Lastly, I should mention that these are time-saving tips for PowerPoint, general advice on quality of your presentations should still apply: Use large font sizes, keep text to a minimum, etc.

What time-saving PowerPoint tricks do you use?

1 comment:

Heather Knuffke said...

While this article is a bit old, maybe these tricks will help someone nonetheless:
First, go to the slide master, and determine your font, colors, bullet types, places where your name/date/project will show. Do this once, and you'll have it for every future brief. All you have to change is the project name and date. All that time consuming formating will be done once and for all. Every new slide added will come with the standard formatting. Each new presentation, you can copy the master slides from the previous presentations.
Second, if you're pasting in pictures/graphs data tables from other office products (word, excel, etc.) paste them in as a linked object. This way, every time you update the source data, it'll update in your powerpoint automatically.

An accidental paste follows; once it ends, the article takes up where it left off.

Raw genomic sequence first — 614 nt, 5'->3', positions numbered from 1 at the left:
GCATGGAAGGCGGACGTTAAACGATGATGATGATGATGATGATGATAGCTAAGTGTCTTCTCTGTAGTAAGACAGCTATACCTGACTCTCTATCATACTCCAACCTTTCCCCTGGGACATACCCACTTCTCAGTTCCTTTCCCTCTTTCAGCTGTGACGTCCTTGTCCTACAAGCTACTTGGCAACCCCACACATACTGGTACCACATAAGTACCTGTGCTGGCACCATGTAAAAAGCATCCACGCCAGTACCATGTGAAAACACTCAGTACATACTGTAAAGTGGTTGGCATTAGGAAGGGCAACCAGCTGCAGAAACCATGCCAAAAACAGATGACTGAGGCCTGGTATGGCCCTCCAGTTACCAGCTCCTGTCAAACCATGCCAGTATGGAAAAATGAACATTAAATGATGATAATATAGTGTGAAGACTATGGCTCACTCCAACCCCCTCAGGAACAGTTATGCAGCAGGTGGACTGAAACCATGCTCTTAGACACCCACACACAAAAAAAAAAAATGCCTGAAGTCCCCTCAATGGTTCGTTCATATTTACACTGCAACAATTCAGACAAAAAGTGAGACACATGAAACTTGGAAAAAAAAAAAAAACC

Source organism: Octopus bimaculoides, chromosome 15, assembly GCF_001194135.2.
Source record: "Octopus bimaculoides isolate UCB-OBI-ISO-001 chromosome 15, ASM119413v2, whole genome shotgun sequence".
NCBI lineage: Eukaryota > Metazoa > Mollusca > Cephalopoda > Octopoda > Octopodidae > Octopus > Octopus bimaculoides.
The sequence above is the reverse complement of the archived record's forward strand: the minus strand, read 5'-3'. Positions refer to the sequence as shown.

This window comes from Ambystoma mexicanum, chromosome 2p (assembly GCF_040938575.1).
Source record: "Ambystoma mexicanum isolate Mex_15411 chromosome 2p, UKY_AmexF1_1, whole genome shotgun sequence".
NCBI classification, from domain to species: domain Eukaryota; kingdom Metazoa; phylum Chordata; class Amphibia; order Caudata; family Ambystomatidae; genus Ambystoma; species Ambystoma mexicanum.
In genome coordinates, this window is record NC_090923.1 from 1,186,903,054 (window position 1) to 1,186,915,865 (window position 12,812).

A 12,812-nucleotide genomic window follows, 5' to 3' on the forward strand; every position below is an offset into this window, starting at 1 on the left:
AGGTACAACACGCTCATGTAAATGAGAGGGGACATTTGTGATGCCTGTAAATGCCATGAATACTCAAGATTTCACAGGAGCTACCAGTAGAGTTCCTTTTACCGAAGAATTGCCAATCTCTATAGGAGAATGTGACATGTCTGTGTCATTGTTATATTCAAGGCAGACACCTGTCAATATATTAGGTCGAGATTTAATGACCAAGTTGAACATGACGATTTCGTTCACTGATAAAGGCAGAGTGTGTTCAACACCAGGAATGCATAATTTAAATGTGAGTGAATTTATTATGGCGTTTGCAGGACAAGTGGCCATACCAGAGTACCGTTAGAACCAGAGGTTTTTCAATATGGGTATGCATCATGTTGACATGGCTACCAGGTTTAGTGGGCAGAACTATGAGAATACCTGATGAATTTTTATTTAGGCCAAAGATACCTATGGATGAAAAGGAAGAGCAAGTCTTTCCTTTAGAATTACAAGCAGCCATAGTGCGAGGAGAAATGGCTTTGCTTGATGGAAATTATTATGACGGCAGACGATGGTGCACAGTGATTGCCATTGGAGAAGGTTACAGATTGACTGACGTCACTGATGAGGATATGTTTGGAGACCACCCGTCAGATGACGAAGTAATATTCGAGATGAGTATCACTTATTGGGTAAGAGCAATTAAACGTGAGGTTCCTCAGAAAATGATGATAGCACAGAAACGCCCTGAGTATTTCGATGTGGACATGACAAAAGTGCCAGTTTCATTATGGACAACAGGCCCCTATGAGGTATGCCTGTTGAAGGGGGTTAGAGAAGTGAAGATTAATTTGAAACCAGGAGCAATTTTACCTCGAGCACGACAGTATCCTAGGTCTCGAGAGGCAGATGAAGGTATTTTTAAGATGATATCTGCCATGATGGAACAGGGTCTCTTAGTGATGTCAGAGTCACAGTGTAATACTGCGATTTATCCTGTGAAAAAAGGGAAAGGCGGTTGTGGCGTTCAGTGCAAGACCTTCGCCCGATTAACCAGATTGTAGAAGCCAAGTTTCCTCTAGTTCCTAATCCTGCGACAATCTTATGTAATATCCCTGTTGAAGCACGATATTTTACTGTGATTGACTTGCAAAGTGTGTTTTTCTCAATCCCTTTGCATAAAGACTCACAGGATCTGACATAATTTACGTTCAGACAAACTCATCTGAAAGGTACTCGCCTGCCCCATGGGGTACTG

Obviously, this has problems if you use one excel graph twenty times to make twenty outputs. That won't work. But if, for example, you're using a pivot table to generate graphs and charts (connected to an access dataset maybe, or just an excel dataset), and you paste in a graph to powerpoint, then you can change the source data or the title or the colors or any other feature, and powerpoint will automatically update. This is incredibly useful for the original example of updating progress reports. You can paste in results, later cut the sample data in half, and the results will update themselves in powerpoint. Especially if your reporting requires habitual reporting of the same dataset, this is quite the time saver.
Good luck!
~One of many, Powerpoint Ranger :)